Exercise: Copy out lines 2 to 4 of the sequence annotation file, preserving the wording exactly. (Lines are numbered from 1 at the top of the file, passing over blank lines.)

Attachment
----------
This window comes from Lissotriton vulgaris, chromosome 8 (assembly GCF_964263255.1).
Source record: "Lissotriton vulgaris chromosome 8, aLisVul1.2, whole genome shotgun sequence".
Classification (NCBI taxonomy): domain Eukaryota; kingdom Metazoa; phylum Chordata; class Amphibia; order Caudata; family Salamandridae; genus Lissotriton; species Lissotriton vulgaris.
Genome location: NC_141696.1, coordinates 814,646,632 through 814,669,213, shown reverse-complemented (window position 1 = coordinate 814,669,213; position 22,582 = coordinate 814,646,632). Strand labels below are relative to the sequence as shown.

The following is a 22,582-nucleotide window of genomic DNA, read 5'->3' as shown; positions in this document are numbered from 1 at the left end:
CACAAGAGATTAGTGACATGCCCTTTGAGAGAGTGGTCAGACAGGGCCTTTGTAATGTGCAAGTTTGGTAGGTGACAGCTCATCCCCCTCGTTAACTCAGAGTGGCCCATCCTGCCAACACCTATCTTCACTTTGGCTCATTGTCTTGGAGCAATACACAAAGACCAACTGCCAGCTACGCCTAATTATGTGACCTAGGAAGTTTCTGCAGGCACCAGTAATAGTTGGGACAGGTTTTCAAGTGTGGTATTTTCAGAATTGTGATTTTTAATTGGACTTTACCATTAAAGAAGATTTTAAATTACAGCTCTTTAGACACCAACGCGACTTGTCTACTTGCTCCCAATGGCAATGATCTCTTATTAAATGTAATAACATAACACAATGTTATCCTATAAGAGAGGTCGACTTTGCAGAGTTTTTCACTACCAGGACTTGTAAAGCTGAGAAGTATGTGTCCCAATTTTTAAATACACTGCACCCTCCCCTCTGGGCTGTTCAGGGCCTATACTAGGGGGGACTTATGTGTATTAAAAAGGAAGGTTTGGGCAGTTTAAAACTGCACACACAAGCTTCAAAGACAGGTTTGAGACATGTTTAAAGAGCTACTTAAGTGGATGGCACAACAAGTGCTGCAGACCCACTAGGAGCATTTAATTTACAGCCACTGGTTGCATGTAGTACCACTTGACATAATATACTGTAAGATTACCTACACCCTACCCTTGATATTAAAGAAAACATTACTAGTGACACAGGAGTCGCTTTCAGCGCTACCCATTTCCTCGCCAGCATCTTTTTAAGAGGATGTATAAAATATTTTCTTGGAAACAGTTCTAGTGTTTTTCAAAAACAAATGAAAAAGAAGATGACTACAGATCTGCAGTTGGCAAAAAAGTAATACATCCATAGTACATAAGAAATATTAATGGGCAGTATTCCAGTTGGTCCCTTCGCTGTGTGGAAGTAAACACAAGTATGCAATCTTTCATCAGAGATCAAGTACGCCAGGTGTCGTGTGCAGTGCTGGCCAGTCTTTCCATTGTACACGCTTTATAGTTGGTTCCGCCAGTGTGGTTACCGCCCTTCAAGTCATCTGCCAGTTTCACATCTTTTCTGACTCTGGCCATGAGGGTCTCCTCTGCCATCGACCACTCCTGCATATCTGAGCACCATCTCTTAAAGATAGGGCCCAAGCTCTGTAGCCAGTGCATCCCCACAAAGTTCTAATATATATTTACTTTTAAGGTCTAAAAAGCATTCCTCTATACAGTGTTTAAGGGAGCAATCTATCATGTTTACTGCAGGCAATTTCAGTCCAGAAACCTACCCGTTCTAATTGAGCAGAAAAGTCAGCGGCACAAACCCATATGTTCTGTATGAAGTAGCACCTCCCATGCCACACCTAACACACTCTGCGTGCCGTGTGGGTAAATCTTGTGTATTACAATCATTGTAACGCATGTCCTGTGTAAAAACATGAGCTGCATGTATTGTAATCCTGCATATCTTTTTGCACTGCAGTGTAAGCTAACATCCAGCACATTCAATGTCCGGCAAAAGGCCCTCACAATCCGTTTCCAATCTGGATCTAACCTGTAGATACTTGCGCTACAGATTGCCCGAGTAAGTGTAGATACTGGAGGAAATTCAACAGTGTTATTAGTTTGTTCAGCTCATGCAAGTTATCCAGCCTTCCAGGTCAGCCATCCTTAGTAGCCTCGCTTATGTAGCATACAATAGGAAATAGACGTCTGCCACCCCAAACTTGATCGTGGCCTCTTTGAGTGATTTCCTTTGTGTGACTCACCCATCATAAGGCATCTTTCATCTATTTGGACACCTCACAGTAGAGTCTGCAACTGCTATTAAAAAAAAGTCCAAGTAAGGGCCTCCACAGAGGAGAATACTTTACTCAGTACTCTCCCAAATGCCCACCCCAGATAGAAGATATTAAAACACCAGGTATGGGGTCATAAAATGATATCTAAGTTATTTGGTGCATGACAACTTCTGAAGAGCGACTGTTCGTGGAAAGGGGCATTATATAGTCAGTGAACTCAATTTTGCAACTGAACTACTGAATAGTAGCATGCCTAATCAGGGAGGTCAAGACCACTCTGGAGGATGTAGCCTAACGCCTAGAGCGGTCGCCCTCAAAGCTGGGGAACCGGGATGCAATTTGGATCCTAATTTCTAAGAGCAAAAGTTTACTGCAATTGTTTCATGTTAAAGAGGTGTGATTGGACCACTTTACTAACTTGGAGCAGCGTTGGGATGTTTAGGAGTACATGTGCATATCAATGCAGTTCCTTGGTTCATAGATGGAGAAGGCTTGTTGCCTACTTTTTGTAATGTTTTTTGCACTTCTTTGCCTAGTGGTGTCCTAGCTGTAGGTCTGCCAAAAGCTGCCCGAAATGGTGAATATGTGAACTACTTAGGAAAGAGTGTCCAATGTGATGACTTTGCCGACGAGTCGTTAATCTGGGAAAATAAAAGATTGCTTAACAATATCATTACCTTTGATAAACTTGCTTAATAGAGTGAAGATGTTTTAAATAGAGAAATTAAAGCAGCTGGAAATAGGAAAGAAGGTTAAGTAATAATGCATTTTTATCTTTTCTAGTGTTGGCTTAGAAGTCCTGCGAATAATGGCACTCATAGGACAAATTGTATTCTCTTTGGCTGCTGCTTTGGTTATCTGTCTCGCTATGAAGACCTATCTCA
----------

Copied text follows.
Source record: "Lissotriton vulgaris chromosome 8, aLisVul1.2, whole genome shotgun sequence".
Classification (NCBI taxonomy): domain Eukaryota; kingdom Metazoa; phylum Chordata; class Amphibia; order Caudata; family Salamandridae; genus Lissotriton; species Lissotriton vulgaris.
Genome location: NC_141696.1, coordinates 814,646,632 through 814,669,213, shown reverse-complemented (window position 1 = coordinate 814,669,213; position 22,582 = coordinate 814,646,632). Strand labels below are relative to the sequence as shown.